Learn more about bone marrow and stem cell transplants at the Abramson Cancer Center.

Chemotherapy

The most common form of treatment for people with leukemia is chemotherapy.

Chemotherapy uses drugs to attack cancer cells, slowing or stopping their ability to grow and multiply.

Chemotherapy is usually given:

  • Orally: taking pills or capsules by mouth
  • Intravenously (IV): injecting medication into a vein
  • Intramuscularly (IM): injecting medication into a muscle
  • Subcutaneously: injecting medication under the skin

Chemotherapy is not a "one-size-fits-all" cancer treatment.

The wide range of cancer-fighting drugs attack different types of cancer cells at varying stages of cell development.

Penn medical oncologists are experts at determining which drug or combination of drugs will be the most effective in treating the various types of cancer.

For a comprehensive list of most commonly used chemotherapy agents, please visit OncoLink.

Clinical Trials for Chronic Myeloid Leukemia

Your doctor may speak with you about bone marrow and stem cell transplants. Bone marrow and stem cell transplants can help people with CML stay in remission.

There are three kinds of bone marrow and stem cell transplantation.

An autologous transplant collects your own bone marrow or stem cells before the cancer treatment. After treatment, the collected cells are returned to you to replace the cells destroyed by the cancer treatment.

An allogeneic transplant uses donor bone marrow or stem cells to replace the cells destroyed by the cancer treatment. A series of special tests are performed to find a donor who is a match for you.

Cord blood transplant removes stem cells from a baby's umbilical cord immediately after being born. The stem cells are stored until they are needed for a transplant. Umbilical cord blood cells are immature and there is less of a concern for them being a match.

Your doctor may speak with you about a transplant if you aren't responding to other treatments, you're at high risk for relapse or the anticipated benefits outweigh the risks.

Immunotherapy

Immunotherapy is designed to repair, stimulate, or enhance the immune system's responses.

Your immune system helps prevent disease, but it can also play a role in preventing cancer from developing or spreading.

The goal of immunotherapy is to enhance the body's natural defenses and its ability to fight cancer.

Immunotherapy often has fewer side effects than conventional cancer treatments because it uses your own immune system to:

  • Target specific cancer cells, thereby potentially avoiding damage to normal cells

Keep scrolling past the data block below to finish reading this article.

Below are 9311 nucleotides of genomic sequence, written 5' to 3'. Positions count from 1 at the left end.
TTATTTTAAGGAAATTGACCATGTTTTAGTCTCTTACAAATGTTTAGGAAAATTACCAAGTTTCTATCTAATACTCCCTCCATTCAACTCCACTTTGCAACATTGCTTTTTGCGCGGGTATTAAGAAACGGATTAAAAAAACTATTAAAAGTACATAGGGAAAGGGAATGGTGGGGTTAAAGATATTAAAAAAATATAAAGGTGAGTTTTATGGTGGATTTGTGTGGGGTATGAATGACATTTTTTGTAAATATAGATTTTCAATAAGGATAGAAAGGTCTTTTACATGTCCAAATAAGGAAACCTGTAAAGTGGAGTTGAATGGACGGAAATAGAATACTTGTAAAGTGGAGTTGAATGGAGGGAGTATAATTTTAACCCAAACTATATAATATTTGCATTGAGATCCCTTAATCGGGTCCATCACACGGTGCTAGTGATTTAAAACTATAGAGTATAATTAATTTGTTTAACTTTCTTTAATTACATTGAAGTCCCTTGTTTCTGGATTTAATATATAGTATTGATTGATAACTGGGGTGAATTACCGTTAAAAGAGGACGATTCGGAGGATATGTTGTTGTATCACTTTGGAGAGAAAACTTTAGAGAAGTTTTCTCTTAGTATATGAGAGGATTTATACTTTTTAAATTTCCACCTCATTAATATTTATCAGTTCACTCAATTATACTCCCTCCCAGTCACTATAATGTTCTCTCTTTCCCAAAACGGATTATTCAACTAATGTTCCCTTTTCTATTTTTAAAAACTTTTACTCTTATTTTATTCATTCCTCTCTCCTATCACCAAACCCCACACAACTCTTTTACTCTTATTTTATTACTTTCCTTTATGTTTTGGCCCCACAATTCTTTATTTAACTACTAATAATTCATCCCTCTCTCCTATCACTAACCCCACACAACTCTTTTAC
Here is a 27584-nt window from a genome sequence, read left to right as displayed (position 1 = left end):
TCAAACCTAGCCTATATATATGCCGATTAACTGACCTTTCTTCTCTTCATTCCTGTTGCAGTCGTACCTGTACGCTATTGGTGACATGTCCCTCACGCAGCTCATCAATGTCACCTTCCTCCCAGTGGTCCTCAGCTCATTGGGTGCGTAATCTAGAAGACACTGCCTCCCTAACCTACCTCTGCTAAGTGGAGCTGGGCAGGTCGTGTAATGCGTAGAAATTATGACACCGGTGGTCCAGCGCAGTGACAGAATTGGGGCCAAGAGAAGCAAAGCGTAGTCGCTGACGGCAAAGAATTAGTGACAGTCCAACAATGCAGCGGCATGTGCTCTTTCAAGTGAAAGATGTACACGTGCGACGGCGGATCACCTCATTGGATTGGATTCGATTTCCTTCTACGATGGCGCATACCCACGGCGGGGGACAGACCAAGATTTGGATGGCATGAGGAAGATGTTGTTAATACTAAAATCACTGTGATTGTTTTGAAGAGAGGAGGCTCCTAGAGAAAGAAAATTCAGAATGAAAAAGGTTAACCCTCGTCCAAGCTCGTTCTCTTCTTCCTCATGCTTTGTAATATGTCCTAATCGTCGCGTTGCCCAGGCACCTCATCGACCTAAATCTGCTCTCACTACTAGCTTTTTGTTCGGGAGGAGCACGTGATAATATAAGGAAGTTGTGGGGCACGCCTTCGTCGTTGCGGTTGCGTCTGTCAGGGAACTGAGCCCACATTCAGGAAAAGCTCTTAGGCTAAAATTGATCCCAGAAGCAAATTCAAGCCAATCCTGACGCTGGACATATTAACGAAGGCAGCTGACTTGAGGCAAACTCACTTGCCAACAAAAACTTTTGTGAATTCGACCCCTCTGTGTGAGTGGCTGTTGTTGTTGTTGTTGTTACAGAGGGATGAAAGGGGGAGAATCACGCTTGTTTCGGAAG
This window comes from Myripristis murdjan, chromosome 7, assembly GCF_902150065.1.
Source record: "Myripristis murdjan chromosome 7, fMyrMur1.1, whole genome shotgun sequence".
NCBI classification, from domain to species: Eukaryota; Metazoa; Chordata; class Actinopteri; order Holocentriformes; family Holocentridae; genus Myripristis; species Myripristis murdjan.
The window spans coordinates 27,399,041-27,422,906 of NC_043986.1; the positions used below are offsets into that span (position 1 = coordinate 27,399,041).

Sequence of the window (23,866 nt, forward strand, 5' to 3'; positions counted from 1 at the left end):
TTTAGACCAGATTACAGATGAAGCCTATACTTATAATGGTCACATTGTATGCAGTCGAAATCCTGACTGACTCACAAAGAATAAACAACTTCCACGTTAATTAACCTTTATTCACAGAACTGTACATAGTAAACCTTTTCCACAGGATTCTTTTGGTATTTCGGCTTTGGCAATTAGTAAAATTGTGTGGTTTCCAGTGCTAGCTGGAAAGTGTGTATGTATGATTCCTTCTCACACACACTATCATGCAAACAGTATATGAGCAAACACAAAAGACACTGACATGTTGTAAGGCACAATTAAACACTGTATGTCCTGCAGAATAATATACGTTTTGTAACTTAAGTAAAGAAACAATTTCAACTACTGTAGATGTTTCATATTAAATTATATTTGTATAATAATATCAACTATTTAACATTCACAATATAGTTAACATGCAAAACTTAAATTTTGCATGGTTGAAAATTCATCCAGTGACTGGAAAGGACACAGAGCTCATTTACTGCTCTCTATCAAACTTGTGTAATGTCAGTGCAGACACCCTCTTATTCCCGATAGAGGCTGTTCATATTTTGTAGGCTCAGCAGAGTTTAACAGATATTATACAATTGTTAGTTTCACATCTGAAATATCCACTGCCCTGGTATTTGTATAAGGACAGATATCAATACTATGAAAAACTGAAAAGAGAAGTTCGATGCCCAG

• Make cancer cells easier for the immune system to recognize and destroy
  • Prevent or slow tumor growth and spread of cancer cells

Read more about immunotherapy.

Integrative Oncology Services

Our integrative oncology services can supplement traditional cancer treatments such as chemotherapy.

While conventional medicine plays a critical role in eradicating cancer, integrative oncology services offer you and your family ways to minimize or reduce the side effects of cancer and cancer treatment, and promote healing and recovery.

We are knowledgeable of and support complementary cancer treatments. Our cancer teams work with patients and families to integrate these supportive programs into the overall care plan, while ensuring the safety and health of patients.

Our integrative supportive services include:

Learn more about our integrative oncology services.

Targeted Molecular Therapy

Targeted molecular therapy at Penn Medicine is a type of personalized medical therapy designed to treat cancer by interrupting unique molecular abnormalities that drive cancer growth.

Targeted therapies are drugs that are designed to interfere with a specific biochemical pathway that is central to the development, growth and spread of that particular cancer.

Because not every cancer develops in the same way in every person, targeted molecular therapy is personalized to you and your type of cancer.

In some cancers the molecular targets are known. But in other cancers these targets are still being identified. In some cases, the same types of cancer have different molecular targets.

Identifying the molecular targets in any given patient's cancer requires working closely with pathologists to carefully analyze the cancer pathology.

Targeted cancer therapies such as targeted molecular therapy give medical oncologists a better way to customize cancer treatment. Advantages of molecularly targeted therapy include:

  • Potentially less harm to normal cells
  • Potentially fewer side effects
  • Improved effectiveness
  • Improved quality of life

Read more about targeted molecular therapy.